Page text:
Perthshire officials paid £50,000 to a wealthy French waste firm after residents put too much “contaminated” rubbish in their recycling bins.
Multinational SUEZ levied the “financial penalty” on Perth and Kinross Council after the recycling waste it collected from the authority failed to meet with agreed quality standards.
Residents had put too much food waste and other non-recyclable items in their blue recycling bins.
A council spokeswoman said some residents “felt the current [recycling] system was complicated.”
A competitor recently valued Paris-headquartered waste specialist SUEZ at more than £10 billion during a takeover deal.
The Perth and Kinross “financial penalty” is equivalent to the annual council tax bill for around 38 band D properties.
Highland Perthshire councillor Mike Williamson, SNP, branded the situation “regrettable”.
He said: “This contamination has undermined the efforts of everyone and highlights that the funding could have been better spent.”
Council officials have launched a public awareness campaign – Stick to the Six.
The Perth and Kinross campaign photographs show recycling waste contaminated with food and other non-recyclable materials.
Those behind the campaign hope it will help the local authority avoid any further penalties.
Previous loads of recyclables in Perth and Kinross have all met quality standards.
How French waste firm pocketed extra £50K
The local authority’s contract with Suez stipulates contamination levels on recyclables must not exceed 20%.
The company levies a “financial penalty” when contamination levels exceed the target. The charge covers the extra work processing the dirtier waste.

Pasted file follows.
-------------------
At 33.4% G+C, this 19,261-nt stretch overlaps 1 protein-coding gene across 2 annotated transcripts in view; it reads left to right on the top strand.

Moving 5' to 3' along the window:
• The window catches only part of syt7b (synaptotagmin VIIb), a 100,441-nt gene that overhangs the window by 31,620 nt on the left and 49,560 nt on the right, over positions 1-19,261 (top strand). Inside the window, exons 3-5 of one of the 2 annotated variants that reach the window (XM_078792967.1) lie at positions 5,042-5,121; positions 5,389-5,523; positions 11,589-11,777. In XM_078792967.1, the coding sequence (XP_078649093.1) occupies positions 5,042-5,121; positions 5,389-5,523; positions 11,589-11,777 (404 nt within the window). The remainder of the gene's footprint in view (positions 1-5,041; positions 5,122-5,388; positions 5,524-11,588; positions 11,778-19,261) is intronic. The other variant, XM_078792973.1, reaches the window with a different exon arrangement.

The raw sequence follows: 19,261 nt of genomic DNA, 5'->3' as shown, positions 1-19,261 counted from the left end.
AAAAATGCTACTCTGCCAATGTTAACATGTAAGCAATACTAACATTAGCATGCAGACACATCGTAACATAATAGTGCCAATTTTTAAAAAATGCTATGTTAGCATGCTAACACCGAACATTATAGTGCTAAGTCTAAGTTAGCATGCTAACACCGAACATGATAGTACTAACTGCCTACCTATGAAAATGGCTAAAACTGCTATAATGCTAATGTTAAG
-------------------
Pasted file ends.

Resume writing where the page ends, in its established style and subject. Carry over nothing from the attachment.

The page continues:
The company cannot recycle the most heavily contaminated rubbish at all.
A Perth and Kinross Council spokeswoman said they had engaged with residents on social media.
“Many of those who responded felt the current system was complicated and wanted clarification of what was accepted through kerbside recycling.”
She said they developed the Stick to the Six campaign in response.
“We are looking to provide some further clarity about the main target materials accepted in the kerbside service.”
Colour coding on recycling bins varies across local authority areas in Tayside and Fife.
The key materials Perth and Kinross residents should put in their blue recycling bins are paper, cardboard, plastic containers, cans, tins and cartons.
Who are SUEZ?
Global waste rival Veolia recently bought Suez, with the company valued at more than £10 billion ($15 billion) in the deal.
The company says on its UK website it “helps local authorities… by recovering value from waste through recycling and energy generation, optimising collection and other local services”.
Richard Hinchcliffe, SUEZ recycling and recovery UK said its contract with the council includes “a standard provision” on contamination levels.
“The financial penalty only covers some of the additional costs of processing the contaminated material.”
He said it takes them longer to sort contaminated material “and if it is able to be sold, attracts a lower market price.”
They send the most “heavily contaminated” waste either to landfill or turn it, most commonly through incineration, into other forms of energy.
That incurs gate fee and landfill tax charges, he added.